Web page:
3. The distance relay at bus 2 tripped at 13:20:03.014, and the breaker at bus 2 operated correctly and opened the line after 71 ms after receiving the tripping signal.
  4. Since the imported power is cut off, control area 2 has a shortage of power. The under-frequency load shedding relay at bus 3 tripped at 13:20:08.030, and 400 MW of Load 3 was shed at 13:20:08.050 to maintain the system normal frequency.

By taking advantage of the voltage and current waveforms, the time taken by the relay to issue a tripping signal from the fault inception moment can also be calculated, which can be used to evaluate the relay performance.

The recorded system frequency locus during the event can also be used to evaluate the performance of the under-frequency load shedding relay.


Non-Fault Events and Wide Area Disturbances

In reporting circuit outages for wide area disturbances such as a blackout, the most precise time to use for the circuit interruption may be the current-zero. This assumes that a record is triggered which captures the last phase current-zero. It further assumes that if a disturbance recorder is used, it’s recording the current waveform and not just an RMS signal; though the current-zero on the RMS record will be fairly accurate.

This also assumes that sampling and recording rates are sufficient to provide the desired accuracy. A recording rate on the order of 720 Hz (12 samples per cycle at 60Hz) should provide sufficient accuracy; while recording rates as low as 240 Hz (4 samples per cycle) have proven to be useful for event reconstruction many times in the past.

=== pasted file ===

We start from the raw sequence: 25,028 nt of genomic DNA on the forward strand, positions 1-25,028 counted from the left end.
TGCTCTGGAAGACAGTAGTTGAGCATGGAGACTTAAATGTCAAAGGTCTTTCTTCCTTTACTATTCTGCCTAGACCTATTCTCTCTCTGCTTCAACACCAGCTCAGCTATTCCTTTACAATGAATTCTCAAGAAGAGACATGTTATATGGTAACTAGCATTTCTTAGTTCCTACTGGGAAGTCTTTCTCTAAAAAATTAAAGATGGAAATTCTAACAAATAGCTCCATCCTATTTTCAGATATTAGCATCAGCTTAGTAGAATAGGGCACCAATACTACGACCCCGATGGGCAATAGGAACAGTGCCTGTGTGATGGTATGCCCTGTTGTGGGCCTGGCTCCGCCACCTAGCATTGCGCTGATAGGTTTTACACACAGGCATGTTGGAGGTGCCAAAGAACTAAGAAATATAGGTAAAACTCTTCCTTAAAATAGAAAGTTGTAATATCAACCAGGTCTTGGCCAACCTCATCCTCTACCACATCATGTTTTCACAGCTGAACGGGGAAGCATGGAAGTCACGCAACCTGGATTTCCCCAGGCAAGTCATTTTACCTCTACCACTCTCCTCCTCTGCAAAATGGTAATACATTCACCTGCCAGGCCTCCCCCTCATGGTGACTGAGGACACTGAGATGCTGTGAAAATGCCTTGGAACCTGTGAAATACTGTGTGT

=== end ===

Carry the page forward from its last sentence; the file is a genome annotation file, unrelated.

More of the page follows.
If all three phases are available, then the last phase to go to zero should be reported. If only one phase is recorded and it’s the first phase interrupted, then the time reported would be for the phase recorded. In either case, the report should include an indication of whether it is the last phase or the only phase available.

Using the current zero method also requires analysis of each record, and assembly of a sequence of events from these records.

It may be possible with many EMS/SCADA systems to record Sequence of Events (SOE) times at a central location. However, these times will be based upon breaker auxiliary contacts or auxiliary relays that introduce additional delays and time reporting variations. If SOE data are recorded, it should include the time that the device actually operated, not the time that the EMS/SCADA system polled the status point.

Polling time and polling sequences can significantly skew the recorded breaker operating times.

Title:Fault event reconstruction using data pulled from intelligent electronic devices (IEDs) – Final Report of IEEE Power System Relay Committee Working Group I11; Approved by Relay Practices Subcommittee
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Fault event reconstruction using data pulled from intelligent electronic devices (IEDs)
Fault event reconstruction using data pulled from intelligent electronic devices (IEDs)